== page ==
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Yvonne Abraham

Middlesex DA’s office shows troubling attitude about evidence

Aisling Brady McCarthy.Keith Bedford/Globe Staff

Middlesex County prosecutors had information that could have helped Aisling Brady McCarthy, the nanny accused of killing the 1-year-old she was caring for. But instead of sharing it, as they should have, they kept it to themselves for more than a year while she remained in jail.

In April, a Superior Court judge found that the information — that the baby’s injuries could have had another cause — was potentially helpful to the defendant, and that prosecutors should have turned it over sooner. That remarkable finding, that the Commonwealth withheld exculpatory evidence in a murder case, went unnoticed at the time.


But given allegations of questionable conduct by Middlesex prosecutors in the case of Nathan Wilson — the strikingly similar case of a Malden baby whose father was charged with violently shaking him to death — it bears a hard look now. Like McCarthy, Geoffrey Wilson eventually had the charges against him dropped after a medical examiner reversed a homicide finding.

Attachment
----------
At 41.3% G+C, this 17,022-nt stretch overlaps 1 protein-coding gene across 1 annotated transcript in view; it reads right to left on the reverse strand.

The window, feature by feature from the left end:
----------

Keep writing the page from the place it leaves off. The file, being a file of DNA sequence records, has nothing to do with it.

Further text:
McCarthy was accused of killing Rehma Sabir in January 2013. She was charged after Alice Newton, a prosecution medical expert, concluded (as she did in the Wilson case) that the 1-year-old had suffered injuries, including severe bleeding in the back of the eyes, which indicated abusive head trauma, also known as shaken baby syndrome.